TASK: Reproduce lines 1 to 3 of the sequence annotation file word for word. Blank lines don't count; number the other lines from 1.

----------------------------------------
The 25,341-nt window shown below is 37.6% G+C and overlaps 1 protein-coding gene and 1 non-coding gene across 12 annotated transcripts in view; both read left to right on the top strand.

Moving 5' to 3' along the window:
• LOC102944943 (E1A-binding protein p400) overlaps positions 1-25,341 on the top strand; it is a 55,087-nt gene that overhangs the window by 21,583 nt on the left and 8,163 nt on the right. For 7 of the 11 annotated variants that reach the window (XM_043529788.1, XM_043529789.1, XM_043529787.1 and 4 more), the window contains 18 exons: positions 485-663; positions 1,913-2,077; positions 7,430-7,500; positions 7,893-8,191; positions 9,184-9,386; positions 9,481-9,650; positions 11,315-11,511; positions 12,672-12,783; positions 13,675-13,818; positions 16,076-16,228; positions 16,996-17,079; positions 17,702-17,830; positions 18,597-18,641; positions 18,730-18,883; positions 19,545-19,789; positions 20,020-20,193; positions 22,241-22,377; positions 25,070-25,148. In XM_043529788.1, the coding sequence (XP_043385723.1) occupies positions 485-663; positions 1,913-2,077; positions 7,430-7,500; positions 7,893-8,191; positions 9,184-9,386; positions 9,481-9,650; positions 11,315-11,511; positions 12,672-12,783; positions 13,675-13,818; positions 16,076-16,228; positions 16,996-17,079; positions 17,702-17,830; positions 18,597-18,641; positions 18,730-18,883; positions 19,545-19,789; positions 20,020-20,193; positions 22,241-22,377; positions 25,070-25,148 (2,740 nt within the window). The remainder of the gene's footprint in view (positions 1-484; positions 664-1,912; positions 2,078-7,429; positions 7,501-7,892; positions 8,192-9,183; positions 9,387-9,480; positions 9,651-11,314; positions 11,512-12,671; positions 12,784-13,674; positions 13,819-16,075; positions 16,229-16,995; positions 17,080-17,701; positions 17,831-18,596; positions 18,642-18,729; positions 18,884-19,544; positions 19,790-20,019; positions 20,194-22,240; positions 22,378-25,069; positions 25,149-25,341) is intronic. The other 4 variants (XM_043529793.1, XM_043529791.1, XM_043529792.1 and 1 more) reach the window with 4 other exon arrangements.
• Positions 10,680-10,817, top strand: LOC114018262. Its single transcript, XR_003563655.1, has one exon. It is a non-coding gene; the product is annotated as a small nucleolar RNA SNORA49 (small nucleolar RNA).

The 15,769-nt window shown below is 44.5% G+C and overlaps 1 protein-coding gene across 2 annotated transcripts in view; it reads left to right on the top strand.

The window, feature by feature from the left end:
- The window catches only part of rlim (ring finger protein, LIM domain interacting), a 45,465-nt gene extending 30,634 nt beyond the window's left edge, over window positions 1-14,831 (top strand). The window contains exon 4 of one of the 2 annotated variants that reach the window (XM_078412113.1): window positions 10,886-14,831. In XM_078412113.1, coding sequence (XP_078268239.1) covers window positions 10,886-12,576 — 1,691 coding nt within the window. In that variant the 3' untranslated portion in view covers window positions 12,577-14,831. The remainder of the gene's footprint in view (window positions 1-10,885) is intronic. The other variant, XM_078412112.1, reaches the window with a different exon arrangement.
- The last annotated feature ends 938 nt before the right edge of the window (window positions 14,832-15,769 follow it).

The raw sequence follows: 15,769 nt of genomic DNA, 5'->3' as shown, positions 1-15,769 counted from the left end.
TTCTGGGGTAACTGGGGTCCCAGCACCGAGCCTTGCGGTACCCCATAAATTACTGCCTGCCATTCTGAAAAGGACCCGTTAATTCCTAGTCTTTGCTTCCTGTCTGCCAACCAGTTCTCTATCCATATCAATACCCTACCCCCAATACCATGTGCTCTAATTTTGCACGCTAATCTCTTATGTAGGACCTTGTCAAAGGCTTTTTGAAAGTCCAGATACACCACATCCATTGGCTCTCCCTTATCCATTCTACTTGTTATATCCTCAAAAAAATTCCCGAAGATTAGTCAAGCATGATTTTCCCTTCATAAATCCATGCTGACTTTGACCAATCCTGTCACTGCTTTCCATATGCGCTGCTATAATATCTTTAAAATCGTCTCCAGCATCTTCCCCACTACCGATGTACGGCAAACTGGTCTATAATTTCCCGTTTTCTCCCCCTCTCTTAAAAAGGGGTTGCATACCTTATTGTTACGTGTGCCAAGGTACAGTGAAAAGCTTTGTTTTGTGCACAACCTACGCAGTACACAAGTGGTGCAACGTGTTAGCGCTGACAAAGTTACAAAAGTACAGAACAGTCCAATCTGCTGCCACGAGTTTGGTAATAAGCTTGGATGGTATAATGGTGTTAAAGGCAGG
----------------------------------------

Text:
The 25,341-nt window shown below is 37.6% G+C and overlaps 1 protein-coding gene and 1 non-coding gene across 12 annotated transcripts in view; both read left to right on the top strand.

Moving 5' to 3' along the window:
• LOC102944943 (E1A-binding protein p400) overlaps positions 1-25,341 on the top strand; it is a 55,087-nt gene that overhangs the window by 21,583 nt on the left and 8,163 nt on the right. For 7 of the 11 annotated variants that reach the window (XM_043529788.1, XM_043529789.1, XM_043529787.1 and 4 more), the window contains 18 exons: positions 485-663; positions 1,913-2,077; positions 7,430-7,500; positions 7,893-8,191; positions 9,184-9,386; positions 9,481-9,650; positions 11,315-11,511; positions 12,672-12,783; positions 13,675-13,818; positions 16,076-16,228; positions 16,996-17,079; positions 17,702-17,830; positions 18,597-18,641; positions 18,730-18,883; positions 19,545-19,789; positions 20,020-20,193; positions 22,241-22,377; positions 25,070-25,148. In XM_043529788.1, the coding sequence (XP_043385723.1) occupies positions 485-663; positions 1,913-2,077; positions 7,430-7,500; positions 7,893-8,191; positions 9,184-9,386; positions 9,481-9,650; positions 11,315-11,511; positions 12,672-12,783; positions 13,675-13,818; positions 16,076-16,228; positions 16,996-17,079; positions 17,702-17,830; positions 18,597-18,641; positions 18,730-18,883; positions 19,545-19,789; positions 20,020-20,193; positions 22,241-22,377; positions 25,070-25,148 (2,740 nt within the window). The remainder of the gene's footprint in view (positions 1-484; positions 664-1,912; positions 2,078-7,429; positions 7,501-7,892; positions 8,192-9,183; positions 9,387-9,480; positions 9,651-11,314; positions 11,512-12,671; positions 12,784-13,674; positions 13,819-16,075; positions 16,229-16,995; positions 17,080-17,701; positions 17,831-18,596; positions 18,642-18,729; positions 18,884-19,544; positions 19,790-20,019; positions 20,194-22,240; positions 22,378-25,069; positions 25,149-25,341) is intronic. The other 4 variants (XM_043529793.1, XM_043529791.1, XM_043529792.1 and 1 more) reach the window with 4 other exon arrangements.